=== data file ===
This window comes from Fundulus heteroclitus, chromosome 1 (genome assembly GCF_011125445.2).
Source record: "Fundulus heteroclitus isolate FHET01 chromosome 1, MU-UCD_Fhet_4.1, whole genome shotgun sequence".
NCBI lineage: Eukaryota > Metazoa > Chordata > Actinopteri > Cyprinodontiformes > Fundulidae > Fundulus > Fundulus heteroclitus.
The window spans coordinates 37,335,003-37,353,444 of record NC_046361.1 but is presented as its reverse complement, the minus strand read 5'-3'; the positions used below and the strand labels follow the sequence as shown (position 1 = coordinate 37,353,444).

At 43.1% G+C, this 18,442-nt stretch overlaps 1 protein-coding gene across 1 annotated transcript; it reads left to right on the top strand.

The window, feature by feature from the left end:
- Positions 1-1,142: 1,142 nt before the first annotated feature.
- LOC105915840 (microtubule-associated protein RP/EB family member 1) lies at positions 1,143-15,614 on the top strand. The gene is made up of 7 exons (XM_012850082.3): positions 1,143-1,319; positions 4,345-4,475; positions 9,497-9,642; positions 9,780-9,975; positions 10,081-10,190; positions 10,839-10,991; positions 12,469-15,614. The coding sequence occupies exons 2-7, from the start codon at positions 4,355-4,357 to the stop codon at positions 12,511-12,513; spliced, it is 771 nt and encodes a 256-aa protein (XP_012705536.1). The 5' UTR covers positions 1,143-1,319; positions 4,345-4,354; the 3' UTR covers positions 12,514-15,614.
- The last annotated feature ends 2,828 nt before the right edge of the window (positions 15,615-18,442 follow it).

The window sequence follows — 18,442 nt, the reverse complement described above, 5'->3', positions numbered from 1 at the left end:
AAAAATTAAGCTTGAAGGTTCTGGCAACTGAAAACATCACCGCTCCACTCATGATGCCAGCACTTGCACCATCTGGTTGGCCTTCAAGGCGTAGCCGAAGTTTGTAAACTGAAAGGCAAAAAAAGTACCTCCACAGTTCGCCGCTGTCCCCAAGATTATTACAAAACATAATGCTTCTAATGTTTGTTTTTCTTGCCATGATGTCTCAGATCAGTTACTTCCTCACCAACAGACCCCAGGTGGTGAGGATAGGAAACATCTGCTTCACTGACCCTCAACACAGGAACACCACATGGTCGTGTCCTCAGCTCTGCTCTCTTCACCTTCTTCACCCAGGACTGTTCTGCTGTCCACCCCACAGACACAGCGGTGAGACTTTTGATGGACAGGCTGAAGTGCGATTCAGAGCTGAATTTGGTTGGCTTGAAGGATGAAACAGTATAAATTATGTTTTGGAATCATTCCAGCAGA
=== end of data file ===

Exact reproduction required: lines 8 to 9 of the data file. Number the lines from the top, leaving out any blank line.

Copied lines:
- LOC105915840 (microtubule-associated protein RP/EB family member 1) lies at positions 1,143-15,614 on the top strand. The gene is made up of 7 exons (XM_012850082.3): positions 1,143-1,319; positions 4,345-4,475; positions 9,497-9,642; positions 9,780-9,975; positions 10,081-10,190; positions 10,839-10,991; positions 12,469-15,614. The coding sequence occupies exons 2-7, from the start codon at positions 4,355-4,357 to the stop codon at positions 12,511-12,513; spliced, it is 771 nt and encodes a 256-aa protein (XP_012705536.1). The 5' UTR covers positions 1,143-1,319; positions 4,345-4,354; the 3' UTR covers positions 12,514-15,614.
- The last annotated feature ends 2,828 nt before the right edge of the window (positions 15,615-18,442 follow it).